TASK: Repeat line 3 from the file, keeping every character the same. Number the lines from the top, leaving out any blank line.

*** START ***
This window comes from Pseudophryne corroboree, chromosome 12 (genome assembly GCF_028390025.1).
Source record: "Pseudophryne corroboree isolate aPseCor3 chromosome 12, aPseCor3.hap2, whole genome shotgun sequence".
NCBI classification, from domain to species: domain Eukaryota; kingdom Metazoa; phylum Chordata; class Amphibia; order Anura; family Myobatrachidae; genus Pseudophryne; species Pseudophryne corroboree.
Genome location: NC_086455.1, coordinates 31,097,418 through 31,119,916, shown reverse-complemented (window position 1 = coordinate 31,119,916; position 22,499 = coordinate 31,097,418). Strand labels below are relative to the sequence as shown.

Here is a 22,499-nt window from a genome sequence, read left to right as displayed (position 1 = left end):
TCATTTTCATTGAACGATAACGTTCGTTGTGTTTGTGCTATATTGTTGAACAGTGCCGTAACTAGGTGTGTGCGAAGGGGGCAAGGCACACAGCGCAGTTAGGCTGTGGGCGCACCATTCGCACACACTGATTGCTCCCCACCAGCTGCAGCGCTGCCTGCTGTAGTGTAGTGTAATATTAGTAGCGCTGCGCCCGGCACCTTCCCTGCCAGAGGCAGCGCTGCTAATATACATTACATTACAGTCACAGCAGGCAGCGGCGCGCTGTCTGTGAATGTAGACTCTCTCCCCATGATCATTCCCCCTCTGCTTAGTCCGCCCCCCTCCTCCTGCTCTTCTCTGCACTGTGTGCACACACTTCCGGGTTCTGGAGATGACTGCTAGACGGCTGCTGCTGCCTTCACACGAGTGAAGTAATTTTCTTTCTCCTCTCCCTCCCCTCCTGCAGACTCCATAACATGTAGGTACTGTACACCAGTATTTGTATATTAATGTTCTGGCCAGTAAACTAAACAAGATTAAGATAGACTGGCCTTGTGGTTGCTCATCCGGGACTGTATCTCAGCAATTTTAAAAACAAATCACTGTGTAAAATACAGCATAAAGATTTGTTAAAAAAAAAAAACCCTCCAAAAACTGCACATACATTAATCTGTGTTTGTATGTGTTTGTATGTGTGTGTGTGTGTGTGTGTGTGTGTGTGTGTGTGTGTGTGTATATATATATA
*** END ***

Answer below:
NCBI classification, from domain to species: domain Eukaryota; kingdom Metazoa; phylum Chordata; class Amphibia; order Anura; family Myobatrachidae; genus Pseudophryne; species Pseudophryne corroboree.